Once Imprisoned By a Wrongful Conviction, Attorney Jarrett Adams Now Offers Universal Lessons

06/06/2016 03:56 pm ET Updated Dec 06, 2017

The phrase "changing people's lives" is spoken daily in the world of education and advocacy. I, myself, have been saying it for years. And though I've meant these words sincerely on every occasion, it wasn't until I'd met a truly extraordinary One Million Degrees Scholar that I really understood the two-way street all of us are traveling down within this special community.

On a Saturday morning in 2008, during an OMD mentoring session on the 4th floor of the City Colleges of Chicago headquarters, I met Jarrett Adams. Jarrett was in our first class of scholarship students at South Suburban Community College, all of whom were the recipients of grant funding OMD had secured in an exciting new partnership with the state of Illinois.

As I read through Jarrett's bio, and then spoke with him about his life, I was nearly speechless (rare). Jarrett had endured the ineffable horror of being wrongfully convicted for an assault crime he did not commit, and then served nine years in a federal penitentiary. Had it not been for his remarkable survival instinct to learn the law - in prison - and then participate in his own defense appeal, he would have lost many more years of his life to that phantom felony. I am continually stunned and inspired by his strength and resilience.

As I took an active interest in Jarrett's pursuits, we got to know each other not only as colleagues in a scholarship program, but as friends. I'm glad to say that some advice and introductions led to Jarrett earning and succeeding in a full-time investigator position in the Federal Public Defender's Office. I will never forget the first time Jarrett proudly flashed his badge at lunch with me - a badge given to him by the same U.S. Justice Department that stole nine years of his life. The irony is thicker than quicksand.

And then over the years, I attended Jarrett's South Suburban graduation, his keynote speech when he graduated Roosevelt University with a B.A. in criminal justice, and the award ceremony in 2012 where he was honored with the Abraham Lincoln Marovitz Public Interest Law Scholarship - to attend Loyola Law School. Jarrett recently graduated from Loyola, and three weeks ago, he passed the New York Bar exam. And somehow, during whatever spare time he can find, this survivor has started a "Life After Justice" program to help his fellow exonorees. Not only has Jarrett transformed his own life - he is dedicated to changing others'.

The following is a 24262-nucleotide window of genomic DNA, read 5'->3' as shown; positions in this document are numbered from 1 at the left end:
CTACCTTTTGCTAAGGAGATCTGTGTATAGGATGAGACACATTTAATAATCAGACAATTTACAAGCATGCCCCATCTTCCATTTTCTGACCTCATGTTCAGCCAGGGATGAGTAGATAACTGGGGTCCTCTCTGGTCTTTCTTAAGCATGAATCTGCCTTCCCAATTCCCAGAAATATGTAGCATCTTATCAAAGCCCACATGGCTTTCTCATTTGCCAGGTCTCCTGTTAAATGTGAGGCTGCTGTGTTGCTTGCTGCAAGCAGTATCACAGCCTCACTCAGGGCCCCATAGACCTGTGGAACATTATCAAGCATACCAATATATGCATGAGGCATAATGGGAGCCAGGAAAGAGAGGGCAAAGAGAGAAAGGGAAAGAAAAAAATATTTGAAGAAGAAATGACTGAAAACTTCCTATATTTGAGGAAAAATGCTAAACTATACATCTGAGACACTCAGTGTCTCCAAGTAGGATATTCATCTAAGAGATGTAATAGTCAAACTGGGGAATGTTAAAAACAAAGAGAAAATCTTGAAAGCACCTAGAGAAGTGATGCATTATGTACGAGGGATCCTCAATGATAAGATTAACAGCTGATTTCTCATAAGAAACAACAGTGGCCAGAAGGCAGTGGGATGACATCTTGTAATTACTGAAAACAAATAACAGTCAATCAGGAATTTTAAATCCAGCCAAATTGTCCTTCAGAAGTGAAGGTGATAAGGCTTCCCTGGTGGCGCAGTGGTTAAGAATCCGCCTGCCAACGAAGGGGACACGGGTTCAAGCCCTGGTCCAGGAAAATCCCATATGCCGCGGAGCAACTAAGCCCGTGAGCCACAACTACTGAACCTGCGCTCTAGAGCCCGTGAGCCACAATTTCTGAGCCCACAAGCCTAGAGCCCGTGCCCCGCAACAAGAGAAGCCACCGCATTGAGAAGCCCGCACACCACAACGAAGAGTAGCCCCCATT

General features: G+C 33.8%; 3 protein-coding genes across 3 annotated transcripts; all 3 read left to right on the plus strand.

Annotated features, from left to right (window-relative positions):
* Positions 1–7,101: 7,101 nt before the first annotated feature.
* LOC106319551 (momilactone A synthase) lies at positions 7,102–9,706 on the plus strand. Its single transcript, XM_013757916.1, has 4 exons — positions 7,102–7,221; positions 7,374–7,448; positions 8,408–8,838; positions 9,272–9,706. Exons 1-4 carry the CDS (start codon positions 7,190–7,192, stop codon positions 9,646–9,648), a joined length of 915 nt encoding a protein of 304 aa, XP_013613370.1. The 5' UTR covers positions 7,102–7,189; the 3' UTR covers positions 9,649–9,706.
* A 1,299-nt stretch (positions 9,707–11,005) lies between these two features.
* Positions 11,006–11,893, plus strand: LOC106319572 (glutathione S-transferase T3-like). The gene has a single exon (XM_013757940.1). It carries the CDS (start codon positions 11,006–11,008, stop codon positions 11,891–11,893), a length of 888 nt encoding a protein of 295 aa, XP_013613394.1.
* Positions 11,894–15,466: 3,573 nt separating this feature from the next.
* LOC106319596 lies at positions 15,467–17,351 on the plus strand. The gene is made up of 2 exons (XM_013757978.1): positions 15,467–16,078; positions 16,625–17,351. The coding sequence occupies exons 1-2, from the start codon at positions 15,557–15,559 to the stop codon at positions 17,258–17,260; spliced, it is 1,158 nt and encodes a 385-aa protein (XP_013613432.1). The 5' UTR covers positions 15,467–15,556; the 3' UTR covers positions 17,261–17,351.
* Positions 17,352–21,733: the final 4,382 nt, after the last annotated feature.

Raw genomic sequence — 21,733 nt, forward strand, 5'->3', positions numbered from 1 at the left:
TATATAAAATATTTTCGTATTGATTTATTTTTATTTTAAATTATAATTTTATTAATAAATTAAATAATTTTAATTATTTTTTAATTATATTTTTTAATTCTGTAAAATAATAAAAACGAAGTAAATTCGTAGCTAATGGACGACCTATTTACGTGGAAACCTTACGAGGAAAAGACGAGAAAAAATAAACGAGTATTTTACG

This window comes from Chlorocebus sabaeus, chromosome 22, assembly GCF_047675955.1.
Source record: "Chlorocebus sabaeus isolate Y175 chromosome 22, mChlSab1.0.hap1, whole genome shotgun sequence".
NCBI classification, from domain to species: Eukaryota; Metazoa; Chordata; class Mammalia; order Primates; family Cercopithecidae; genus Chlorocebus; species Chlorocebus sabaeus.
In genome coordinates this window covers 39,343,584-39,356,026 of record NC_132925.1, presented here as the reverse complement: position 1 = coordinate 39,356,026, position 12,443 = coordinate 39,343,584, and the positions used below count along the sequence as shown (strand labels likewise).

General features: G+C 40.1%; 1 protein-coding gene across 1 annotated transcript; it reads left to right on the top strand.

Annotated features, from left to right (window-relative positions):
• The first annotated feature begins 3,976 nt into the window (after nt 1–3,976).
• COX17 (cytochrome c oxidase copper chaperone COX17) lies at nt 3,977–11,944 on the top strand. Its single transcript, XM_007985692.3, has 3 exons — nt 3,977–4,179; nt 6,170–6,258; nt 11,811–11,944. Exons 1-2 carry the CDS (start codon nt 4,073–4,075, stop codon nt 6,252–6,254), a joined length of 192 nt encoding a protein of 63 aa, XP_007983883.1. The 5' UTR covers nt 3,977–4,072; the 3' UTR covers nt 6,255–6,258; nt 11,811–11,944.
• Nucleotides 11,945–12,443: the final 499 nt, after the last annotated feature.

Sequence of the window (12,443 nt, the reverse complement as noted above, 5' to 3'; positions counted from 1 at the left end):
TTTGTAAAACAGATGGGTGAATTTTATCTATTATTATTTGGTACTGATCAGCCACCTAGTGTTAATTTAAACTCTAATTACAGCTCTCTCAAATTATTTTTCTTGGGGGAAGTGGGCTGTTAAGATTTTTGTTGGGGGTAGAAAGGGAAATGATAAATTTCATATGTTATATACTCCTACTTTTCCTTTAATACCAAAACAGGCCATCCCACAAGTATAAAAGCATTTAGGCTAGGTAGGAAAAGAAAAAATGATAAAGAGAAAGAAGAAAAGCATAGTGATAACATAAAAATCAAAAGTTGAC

Jarrett often thanks me and expresses his gratitude toward One Million Degrees. But I do not pretend to think that he could not have achieved all of this without the academic and financial supports provided by our OMD program. I know for a fact that he would have. And this is where that "two-way street" comes more clearly into focus. Last November, Jarrett joined my loved ones for the Thanksgiving holiday. And as I looked across the room to see him bouncing my baby cousin on his knee, what I saw was a picture of family.

Jarrett and I are the brothers we each never really had, and we say this to each other often. But the truth is, even though I don't know them all in the same way I know Jarrett, each and every scholar, staff member, board member, and volunteer in the OMD community feels like family. This weekend, Jarrett returns to his Chicago OMD family to deliver the keynote address at our 9th Annual Food & Wine Tasting Event. Another highlight in a journey where there's been no shortage of them.

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Ten years ago, five founding board members sat in a small downtown conference room and mapped out the future of One Million Degrees. We discussed how the program would empower students to succeed both in school and in life. How we could help as many as possible. Why it was so important to us. The seminal spirit behind those original principles of teamwork and achievement has only mushroomed as our program has grown.

All of us in the OMD community want to give something of ourselves. We're all rowing in the same direction toward achievement, friendship and success. We all care about changing students' lives. And more often than we probably ever realize, all of these new friends that we're working with are changing our lives, too. Symbiotic relationships. And genuine gifts.